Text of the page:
So where is all that chivalry? I recently spoke to the San Diego Shakespeare Society about chivalry and Shakespeare — and the fact is, once you start looking for knighthood and chivalry in Shakespeare’s plays, you’ll see them practically everywhere. You can’t sit through a performance of Romeo and Juliet (“Give this ring to my true knight”), Hamlet (“The adventurous knight shall use his foil and target”), or The Merry Wives Of Windsor (“If I would but go to hell for an eternal moment or so, I could be knighted”) without coming across them. In fact, references to knights and knighthood are found in 25 of Shakespeare’s plays — a testament to just how firmly embedded the idea of chivalry is in his writing.
Of course, it’s not strange to find mention of knights and chivalry in Shakespeare’s history plays. Those plays are about the dynastic struggles for the English throne in a time when knights in armor were the dominant force on the battlefield. But Shakespeare’s treatment of chivalric themes isn’t limited to his 10 medieval political dramas. You’ll find referrence to knights and chivalry in plays like Cymbeline, Titus Andronicus, All’s Well That Ends Well, and King Lear. Why would Shakespeare mention knighthood in those works — and what does it tell us about his concept of chivalry?
As an answer, consider an exemplary “knight” from A Midsummer Night’s Dream. In the woods, when Lysander is affected by Oberon’s love potion and wakes to look on the face of Helena (thus transferring his affections to her, instead of Hermia) he says:
“She sees not Hermia. Hermia, sleep thou there,
And never mayst thou come Lysander near;
[...] And all my powers, address your love and might
To honour Helen and to be her knight.”
This passage may not seem remarkable until you realize that this play is set in the time of Theseus — about 1200 BCE. The very word “knight” is anachronistic by more than 2,000 years! In this passage, as in many of his references to knights and knighthood, Shakespeare is using the word as cultural shorthand. He lived in a time of chivalric revival, in a time we might call the “Indian summer of chivalry.” He knew that his audience was so familiar with the knightly concept of chivalry and the rules of courtly love that he didn’t need to have Lysander explicitly vowing to write poetry, perform heroic feats, and endure hardships in Hermia’s name in order to prove the strength of his feelings for her. All Lysander has to say is that he will “be her knight” and we know what he’s talking about. He isn’t implying that Helena is raising an army, and he’s going to be conscripted as a soldier. Rather, Lysander is ready to undertake great deeds to prove he has a courageous heart and noble spirit worthy of her love – the very image of a gallant knight from the lore of Camelot and King Arthur.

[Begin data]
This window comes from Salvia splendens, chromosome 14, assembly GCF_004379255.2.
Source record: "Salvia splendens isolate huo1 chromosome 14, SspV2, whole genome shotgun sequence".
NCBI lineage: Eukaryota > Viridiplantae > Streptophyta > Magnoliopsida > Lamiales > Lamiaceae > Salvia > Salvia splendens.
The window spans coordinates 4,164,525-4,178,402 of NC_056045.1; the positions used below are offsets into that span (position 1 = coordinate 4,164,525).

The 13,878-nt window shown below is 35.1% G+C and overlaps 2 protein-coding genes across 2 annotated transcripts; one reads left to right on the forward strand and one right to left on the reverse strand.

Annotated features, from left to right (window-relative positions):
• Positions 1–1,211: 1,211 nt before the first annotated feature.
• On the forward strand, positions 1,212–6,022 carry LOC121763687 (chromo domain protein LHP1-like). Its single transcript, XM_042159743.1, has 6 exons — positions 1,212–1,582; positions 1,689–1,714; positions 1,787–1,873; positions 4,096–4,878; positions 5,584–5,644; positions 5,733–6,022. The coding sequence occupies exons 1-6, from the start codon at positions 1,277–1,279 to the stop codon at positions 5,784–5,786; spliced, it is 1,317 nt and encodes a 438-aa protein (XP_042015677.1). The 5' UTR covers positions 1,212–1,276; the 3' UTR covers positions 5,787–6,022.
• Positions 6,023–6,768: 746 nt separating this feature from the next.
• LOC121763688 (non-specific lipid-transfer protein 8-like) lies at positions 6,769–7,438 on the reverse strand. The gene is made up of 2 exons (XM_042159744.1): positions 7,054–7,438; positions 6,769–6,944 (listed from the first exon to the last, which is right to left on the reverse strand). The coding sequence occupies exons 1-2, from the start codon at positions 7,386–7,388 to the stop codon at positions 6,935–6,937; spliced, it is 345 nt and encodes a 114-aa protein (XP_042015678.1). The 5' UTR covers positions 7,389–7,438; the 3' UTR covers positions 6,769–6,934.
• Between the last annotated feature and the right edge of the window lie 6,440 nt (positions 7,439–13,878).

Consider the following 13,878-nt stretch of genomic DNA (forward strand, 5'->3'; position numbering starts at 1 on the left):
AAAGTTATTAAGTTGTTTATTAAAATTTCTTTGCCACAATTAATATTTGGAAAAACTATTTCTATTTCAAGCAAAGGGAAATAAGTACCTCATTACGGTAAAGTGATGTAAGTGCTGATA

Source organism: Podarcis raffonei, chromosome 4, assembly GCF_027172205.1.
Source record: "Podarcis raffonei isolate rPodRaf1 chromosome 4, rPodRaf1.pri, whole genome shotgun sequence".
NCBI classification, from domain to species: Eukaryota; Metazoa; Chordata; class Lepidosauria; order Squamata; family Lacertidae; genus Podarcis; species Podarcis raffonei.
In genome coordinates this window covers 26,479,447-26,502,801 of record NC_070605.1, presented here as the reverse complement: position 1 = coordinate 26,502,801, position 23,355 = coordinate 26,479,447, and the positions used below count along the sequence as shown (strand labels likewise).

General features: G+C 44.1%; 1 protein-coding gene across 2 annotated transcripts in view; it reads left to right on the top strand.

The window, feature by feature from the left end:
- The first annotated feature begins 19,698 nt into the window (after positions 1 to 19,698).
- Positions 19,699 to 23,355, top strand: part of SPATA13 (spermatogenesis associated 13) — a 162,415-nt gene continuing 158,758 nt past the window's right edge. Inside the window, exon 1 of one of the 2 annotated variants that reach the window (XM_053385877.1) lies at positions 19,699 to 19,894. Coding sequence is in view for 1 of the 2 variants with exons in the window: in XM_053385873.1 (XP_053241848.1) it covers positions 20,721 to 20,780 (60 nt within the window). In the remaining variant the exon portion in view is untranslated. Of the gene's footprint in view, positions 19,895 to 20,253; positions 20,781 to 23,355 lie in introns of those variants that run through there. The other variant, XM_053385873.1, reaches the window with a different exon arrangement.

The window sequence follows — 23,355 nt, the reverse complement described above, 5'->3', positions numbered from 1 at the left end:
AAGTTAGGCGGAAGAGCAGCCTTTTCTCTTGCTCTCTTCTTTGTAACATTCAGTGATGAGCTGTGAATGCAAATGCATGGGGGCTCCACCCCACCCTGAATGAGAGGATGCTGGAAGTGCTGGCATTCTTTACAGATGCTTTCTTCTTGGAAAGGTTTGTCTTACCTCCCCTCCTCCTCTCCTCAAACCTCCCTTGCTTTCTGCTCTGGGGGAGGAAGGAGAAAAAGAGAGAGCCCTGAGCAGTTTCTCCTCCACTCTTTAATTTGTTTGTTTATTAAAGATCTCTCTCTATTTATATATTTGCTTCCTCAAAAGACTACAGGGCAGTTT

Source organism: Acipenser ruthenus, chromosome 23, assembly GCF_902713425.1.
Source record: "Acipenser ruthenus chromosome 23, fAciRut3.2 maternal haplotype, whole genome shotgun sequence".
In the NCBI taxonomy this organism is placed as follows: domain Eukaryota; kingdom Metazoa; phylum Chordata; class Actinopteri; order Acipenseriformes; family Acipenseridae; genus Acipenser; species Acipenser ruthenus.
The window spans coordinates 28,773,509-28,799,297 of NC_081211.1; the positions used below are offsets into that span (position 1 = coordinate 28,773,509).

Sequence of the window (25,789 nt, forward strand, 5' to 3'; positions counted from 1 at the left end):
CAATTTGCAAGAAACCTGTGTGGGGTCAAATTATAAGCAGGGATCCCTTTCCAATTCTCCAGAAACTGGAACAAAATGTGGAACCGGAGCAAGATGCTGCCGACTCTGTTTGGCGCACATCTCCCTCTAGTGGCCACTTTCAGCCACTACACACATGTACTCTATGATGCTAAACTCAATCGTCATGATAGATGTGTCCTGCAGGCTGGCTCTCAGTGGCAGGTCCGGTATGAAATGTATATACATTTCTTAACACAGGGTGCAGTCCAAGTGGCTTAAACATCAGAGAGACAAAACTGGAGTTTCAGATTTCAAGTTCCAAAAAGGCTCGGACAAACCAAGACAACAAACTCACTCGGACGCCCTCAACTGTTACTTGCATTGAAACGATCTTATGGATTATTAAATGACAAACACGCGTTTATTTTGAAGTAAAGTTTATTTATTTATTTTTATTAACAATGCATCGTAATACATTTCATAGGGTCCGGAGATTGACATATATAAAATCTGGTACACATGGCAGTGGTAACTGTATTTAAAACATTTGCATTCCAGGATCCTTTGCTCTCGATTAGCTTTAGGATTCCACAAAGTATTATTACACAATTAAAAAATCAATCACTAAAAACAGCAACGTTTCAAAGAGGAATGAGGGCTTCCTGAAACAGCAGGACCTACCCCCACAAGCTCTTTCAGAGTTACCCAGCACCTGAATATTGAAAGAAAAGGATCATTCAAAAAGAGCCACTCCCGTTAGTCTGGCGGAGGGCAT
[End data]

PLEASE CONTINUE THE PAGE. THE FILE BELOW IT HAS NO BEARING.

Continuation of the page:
The fact that a passage like this still rings true to us is an indication of just how deeply rooted the traditions of chivalry are, even in the 21st century. When Lysander vows to “be her knight,” we don’t scratch our heads or wonder what on earth he’s talking about. The reference seems natural and thoroughly understandable. Next time you’re seeing or reading Shakespeare, pay attention to his references to knighthood and their inferences of chivalry — you’ll be surprised to see just how often they turn up. Shakespeare’s “tan from the sun of chivalry” still glows on us today as we encounter the concepts of romance, honor, nobility, and valour in his plays.